- Lead Qualification – Qualifying inbound leads from website, chat, toll-free calls and routing them or dispositioning them in a client’s system.
Before you can improve your customer care strategy you need to analyze how well you’re currently doing. To do this, you need to understand the proper ways to measure your customer care strategy. In doing so, you’ll be able to identify any gaps and address them quickly and efficiently.
Use these five key metrics to analyze how well you’re doing at truly delighting your customers.
- Net Promoter Score (NPS) – This determines how likely a customer is to recommend your brand.
- Customer Satisfaction Score – This score shows how satisfied your customers are with their overall experience with your brand.
- Customer Retention – How likely is a customer to remain loyal to your brand?
- Abandonment Rate – Those long wait times? How many of your customers are hanging up before they speak with one of your agents?
- Average Response Time – How quickly are your agents able to help your customers?
So you’ve taken a good, hard look at where you stand in the realm of top-notch customer care and you see areas of improvement. What can you do to move your organization from a customer service model to a customer care model?
Here are some of the best tactics to implement to make the biggest impact on the way you help customers:
Don’t wait for queues to pile up and customer complaints to roll in before you make a change. Talk with your agents about what they are experiencing on the front lines. Ask them what they are hearing form customers. In doing so, you’ll be able to identify your customers most pressing challenges and how to solve them.
Think Beyond Problem Solving
If up to this point you’ve been focusing your customer care strategy more around resolving customer issues, shift your perspective to other needs they may have. Do you have processes in place to onboard customers? Do you have the right technology to monitor call volume, abandonment rates, response rates, and the key indicators that your agents are giving each customer the attention they deserve?
Anticipate Customer Needs
Gather your team for a brainstorming session and map out your customer lifecycle. Identify what their needs could be at each touchpoint. Stand-out brands are the ones that give customers what they didn’t even know they wanted. Are you missing out on valuable interactions to educate customers on common product knowledge before they need to reach out to your agents? Does your website have a robust section dedicated to customer questions, concerns, and needs or are you still relying on a basic FAQs page? You already have so much valuable information on your customers. When you meet with your team, you can use this data goldmine to better understand your customers and shape your strategy.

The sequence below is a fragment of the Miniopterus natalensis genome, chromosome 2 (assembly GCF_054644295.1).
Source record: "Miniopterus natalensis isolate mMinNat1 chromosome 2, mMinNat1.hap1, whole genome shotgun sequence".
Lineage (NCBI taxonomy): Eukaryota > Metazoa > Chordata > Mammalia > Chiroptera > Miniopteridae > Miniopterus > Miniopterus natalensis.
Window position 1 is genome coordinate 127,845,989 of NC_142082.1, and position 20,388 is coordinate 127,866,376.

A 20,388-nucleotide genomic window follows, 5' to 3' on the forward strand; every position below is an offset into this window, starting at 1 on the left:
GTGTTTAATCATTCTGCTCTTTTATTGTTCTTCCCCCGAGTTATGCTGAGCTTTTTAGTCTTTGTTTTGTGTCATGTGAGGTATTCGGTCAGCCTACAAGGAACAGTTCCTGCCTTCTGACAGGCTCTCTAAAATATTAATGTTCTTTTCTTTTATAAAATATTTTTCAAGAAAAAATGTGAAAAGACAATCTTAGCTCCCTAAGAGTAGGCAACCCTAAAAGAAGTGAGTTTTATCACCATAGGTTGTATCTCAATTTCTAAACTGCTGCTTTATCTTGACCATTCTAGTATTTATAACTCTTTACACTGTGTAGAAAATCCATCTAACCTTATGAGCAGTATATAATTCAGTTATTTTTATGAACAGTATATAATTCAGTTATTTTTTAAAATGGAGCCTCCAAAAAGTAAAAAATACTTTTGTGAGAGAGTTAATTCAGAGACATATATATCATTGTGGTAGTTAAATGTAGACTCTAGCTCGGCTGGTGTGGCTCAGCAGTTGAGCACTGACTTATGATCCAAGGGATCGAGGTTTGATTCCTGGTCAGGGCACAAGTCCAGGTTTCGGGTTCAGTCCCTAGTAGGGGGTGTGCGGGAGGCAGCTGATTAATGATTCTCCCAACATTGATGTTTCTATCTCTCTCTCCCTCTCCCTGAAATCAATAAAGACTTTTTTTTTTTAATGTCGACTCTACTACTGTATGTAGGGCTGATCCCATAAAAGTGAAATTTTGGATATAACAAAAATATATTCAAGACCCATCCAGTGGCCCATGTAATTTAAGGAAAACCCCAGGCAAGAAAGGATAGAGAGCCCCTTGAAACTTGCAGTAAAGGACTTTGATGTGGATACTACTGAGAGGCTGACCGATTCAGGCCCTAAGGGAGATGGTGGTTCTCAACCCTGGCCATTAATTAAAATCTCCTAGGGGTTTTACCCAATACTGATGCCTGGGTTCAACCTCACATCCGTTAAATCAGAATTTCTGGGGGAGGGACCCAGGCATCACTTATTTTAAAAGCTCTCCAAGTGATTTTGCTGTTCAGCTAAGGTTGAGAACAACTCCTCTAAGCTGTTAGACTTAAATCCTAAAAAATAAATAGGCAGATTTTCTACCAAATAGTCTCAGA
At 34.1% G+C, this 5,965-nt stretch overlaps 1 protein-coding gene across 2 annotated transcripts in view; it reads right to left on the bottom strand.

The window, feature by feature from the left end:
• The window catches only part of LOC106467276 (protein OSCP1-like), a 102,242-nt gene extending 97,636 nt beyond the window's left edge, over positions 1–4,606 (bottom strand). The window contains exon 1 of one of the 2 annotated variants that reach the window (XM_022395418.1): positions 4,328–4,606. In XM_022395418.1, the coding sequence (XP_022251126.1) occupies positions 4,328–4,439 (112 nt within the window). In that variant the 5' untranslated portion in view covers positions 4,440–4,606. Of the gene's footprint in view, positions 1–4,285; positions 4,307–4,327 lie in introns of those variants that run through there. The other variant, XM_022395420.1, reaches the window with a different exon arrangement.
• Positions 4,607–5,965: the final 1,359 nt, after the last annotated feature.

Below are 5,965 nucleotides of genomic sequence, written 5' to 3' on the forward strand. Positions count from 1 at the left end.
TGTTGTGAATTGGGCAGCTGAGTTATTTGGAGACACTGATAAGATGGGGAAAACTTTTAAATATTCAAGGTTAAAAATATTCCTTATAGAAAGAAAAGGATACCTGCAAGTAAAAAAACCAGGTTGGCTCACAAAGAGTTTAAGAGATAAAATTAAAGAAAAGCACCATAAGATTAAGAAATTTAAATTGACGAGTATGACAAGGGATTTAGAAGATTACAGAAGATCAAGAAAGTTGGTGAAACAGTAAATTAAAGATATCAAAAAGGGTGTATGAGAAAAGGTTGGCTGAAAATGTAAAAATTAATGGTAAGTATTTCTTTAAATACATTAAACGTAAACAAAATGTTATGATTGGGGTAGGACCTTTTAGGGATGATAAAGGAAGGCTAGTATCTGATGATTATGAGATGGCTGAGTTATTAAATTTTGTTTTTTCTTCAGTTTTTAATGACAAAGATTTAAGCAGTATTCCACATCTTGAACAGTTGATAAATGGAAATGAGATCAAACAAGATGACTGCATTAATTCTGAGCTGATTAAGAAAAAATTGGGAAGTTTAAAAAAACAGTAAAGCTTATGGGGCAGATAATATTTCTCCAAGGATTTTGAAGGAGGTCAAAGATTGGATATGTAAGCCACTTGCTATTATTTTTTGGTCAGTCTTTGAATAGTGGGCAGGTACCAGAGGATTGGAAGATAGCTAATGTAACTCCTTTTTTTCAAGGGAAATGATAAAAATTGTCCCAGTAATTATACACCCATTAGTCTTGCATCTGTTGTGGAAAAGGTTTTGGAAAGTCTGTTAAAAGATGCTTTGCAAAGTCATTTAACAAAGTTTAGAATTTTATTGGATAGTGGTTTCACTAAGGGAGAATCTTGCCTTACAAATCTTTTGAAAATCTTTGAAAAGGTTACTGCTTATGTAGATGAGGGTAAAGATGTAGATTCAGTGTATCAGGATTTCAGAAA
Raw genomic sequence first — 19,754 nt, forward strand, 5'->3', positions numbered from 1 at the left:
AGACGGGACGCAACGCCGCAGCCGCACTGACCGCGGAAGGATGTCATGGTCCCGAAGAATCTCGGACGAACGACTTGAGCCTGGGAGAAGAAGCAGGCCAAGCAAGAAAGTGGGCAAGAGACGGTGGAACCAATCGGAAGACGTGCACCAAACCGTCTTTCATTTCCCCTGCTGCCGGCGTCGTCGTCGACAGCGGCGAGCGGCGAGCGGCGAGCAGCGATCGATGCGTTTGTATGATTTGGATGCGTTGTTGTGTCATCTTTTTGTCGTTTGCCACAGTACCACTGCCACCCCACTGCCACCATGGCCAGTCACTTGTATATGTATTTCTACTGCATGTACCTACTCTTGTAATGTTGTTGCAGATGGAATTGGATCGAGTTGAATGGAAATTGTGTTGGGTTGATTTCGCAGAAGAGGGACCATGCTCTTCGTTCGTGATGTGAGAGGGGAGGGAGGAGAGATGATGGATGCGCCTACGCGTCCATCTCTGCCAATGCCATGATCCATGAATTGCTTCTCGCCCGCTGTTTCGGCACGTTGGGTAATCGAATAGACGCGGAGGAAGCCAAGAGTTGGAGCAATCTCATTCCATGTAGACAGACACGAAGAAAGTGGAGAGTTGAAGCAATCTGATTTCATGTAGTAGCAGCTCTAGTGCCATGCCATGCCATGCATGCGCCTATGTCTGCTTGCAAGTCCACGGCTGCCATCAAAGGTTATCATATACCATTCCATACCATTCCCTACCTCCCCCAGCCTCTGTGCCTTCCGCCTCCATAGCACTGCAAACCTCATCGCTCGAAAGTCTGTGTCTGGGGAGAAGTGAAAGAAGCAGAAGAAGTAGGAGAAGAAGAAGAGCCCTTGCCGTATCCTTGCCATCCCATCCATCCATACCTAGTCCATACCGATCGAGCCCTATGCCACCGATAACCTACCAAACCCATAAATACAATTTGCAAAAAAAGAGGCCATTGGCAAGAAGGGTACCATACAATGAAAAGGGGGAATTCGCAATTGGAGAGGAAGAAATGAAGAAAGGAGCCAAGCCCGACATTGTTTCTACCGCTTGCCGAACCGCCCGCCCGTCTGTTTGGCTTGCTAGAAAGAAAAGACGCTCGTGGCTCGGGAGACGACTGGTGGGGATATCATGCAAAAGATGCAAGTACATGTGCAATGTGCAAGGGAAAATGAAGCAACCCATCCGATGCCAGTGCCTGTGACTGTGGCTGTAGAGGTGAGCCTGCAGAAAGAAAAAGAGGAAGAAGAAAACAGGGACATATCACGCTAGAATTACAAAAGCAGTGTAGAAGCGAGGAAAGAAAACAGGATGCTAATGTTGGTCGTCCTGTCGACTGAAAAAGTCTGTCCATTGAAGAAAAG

Upskill Your Team
Does your team have the proper training to assist customers quickly and efficiently? Have you updated these processes since the start of the pandemic? A skilled team is the best way to set your customers up for positive interactions with your brand. Your agents need to be consistent in the way they are supporting customers. Talk with them about what they feel would help them do their job better. The simple act of asking them what they need and providing it to them will translate into better agent/customer interactions. Your team should strive to go above and beyond the basics of customer service. They should be so knowledgeable about your product or solution that they are empowered to easily solve customer challenges in a way that makes customers lifetime fans of your brand.
Customer care is the new customer service. By taking the time to develop a robust customer care strategy, you’ll improve your overall customer experience. You’ll also give your teams time back in their work days, allowing them to focus on the strategic areas of the business. With some thoughtful tweaks to your strategy, you’ll be able to make the necessary changes to show your customers their satisfaction is part of your business. Once you transform your strategy to be centered around customer care, you’ll give your customers the type of experience that leaves them wanting to sing your praises and keeps them coming back.
Kellie Walenciak is the Global Head of Marketing and Communications for Televerde, the preferred global revenue creation partner supporting marketing, sales and customer success for B2B businesses around the world.